West Virginia voters have an unprecedented opportunity in the 2018 mid-term elections — one that could impact the state positively or negatively for many years — the election of two state Supreme Court justices.
It’s possible that this race — these two races, actually — will have more impact on the state’s future than any of the other races on the ballot this year. It is the justices of the five-member Supreme Court of Appeals that make crucial decisions in interpreting state law.
The state has suffered in the past from an activist court that often seemed biased and even hostile toward business — earning the state repeated appearances on the American Tort Reform Association’s “Judicial Hellhole” list.
Finally, better legal decisions by the court and reforms by the Republican-led Legislature managed to get the state removed from the notorious list in 2015.
“We take fairness and predictability in our legal system seriously,” then Speaker of the House of Delegates Tim Armstead, R-Kanawha, said at the time regarding the legislative changes passed in 2015 that dropped the state high court’s national notoriety a notch or two.
Now the Supreme Court is in crisis mode. Justice Allen Loughry has been convicted of federal charges. He is currently suspended from the court. Four of the five justices, including Loughry, were impeached this summer by the House of Delegates for excessive spending on office renovations, private use of state resources for personal gain, and more.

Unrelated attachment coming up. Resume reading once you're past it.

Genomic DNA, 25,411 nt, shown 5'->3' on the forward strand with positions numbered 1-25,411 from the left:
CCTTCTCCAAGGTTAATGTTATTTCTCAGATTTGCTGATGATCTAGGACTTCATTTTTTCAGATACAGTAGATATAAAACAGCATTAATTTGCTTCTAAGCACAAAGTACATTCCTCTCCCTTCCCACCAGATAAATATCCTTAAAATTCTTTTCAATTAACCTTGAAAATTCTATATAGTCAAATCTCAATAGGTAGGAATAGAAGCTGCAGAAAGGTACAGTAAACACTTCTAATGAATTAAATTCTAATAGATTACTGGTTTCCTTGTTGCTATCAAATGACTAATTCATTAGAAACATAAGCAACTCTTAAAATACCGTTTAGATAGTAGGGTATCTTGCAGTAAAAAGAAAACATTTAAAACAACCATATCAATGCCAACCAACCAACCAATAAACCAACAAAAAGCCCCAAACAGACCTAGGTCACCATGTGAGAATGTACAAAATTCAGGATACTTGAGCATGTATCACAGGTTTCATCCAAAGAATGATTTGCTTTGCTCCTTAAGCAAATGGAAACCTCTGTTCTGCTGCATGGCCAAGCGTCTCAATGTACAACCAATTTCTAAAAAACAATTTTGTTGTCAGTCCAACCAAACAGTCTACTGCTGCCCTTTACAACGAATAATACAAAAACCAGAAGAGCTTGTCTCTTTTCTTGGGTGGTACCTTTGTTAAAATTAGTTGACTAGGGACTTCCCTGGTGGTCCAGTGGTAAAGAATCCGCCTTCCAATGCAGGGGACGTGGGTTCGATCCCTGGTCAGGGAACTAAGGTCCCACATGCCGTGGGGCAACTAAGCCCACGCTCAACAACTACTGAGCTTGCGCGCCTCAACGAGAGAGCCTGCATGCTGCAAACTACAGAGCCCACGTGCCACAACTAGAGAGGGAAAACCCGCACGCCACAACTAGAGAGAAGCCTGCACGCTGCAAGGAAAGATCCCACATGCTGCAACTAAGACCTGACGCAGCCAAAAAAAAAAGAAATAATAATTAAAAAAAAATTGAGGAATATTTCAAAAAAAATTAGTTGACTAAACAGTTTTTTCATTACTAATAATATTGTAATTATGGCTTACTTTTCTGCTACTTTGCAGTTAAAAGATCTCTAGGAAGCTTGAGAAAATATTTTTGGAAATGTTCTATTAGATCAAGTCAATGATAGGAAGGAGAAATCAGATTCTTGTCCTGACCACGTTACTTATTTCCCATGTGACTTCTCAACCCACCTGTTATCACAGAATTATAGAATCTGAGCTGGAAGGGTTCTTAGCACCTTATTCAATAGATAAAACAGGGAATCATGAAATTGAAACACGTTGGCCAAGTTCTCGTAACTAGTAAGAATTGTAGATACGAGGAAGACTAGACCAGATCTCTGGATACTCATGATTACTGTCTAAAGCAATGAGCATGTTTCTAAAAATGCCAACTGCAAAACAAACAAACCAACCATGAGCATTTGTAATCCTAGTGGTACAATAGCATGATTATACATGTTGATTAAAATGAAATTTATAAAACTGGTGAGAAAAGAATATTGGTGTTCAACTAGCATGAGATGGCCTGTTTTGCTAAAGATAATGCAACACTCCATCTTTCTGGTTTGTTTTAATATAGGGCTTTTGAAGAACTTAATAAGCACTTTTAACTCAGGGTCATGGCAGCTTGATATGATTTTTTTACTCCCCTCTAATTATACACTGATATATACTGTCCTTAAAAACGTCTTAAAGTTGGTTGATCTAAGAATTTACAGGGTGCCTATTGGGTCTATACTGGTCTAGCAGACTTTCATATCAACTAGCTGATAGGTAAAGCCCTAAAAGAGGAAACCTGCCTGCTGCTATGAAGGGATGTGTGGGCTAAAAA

Former Justice Menis Ketchum missed out on the impeachment trial, but only because he resigned the day before the House was to begin its sessions. He has since pleaded guilty to violations of federal law. Justice Robin Davis resigned following her impeachment.
Justice Beth Walker faced a trial in the Senate, and was censured, but not removed. The status of Loughry and Justice Margaret Workman remains unclear. That leaves two vacancies on the bench to be filled in this election — Division 1, the seat of former Justice Menis Ketchum, with two years remaining on the unexpired term — and Division 2, the seat of former Justice Robin Davis, with six years remaining.
Of the 10 candidates for the Division 1 race, three stand out: the aforementioned Armstead, who has served in the Legislature for 20 years and as House speaker for the last five and who was recently appointed by Gov. Jim Justice to fill the seat until an elected justice can complete the term; Joanna Tabit, Kanawha Circuit Court judge; and Chris Wilkes, circuit court judge in Berkeley County.
Any of those three would fill the role well, but the Daily Mail endorses Tim Armstead. As Armstead points out, he is the only candidate for the two-year term who has been responsible for managing the budget for a branch of state government. He’s been recognized by the West Virginia Press Association for promoting transparency in government — something the Supreme Court sorely needs now, and is respected for his honesty, sincerity and ethics.
Armstead has the temperament and judicial philosophy strongly needed on the Supreme Court today, earning him the Daily Mail’s endorsement.
Like Division 1, three of the 10 candidates stand out in the Division 2 race: former delegate and U.S. Congressman Evan Jenkins, Lewisburg attorney Robert J. Frank, and William Stewart “Bill” Thompson, circuit court judge in Boone County.
In his 11 years on the bench, Thompson has presided over thousands of cases, from criminal to civil to juvenile to abuse and neglect. Due to his experience, philosophy and judicial presence, the Daily Mail endorses William Stewart Thompson for Supreme Court Division 2.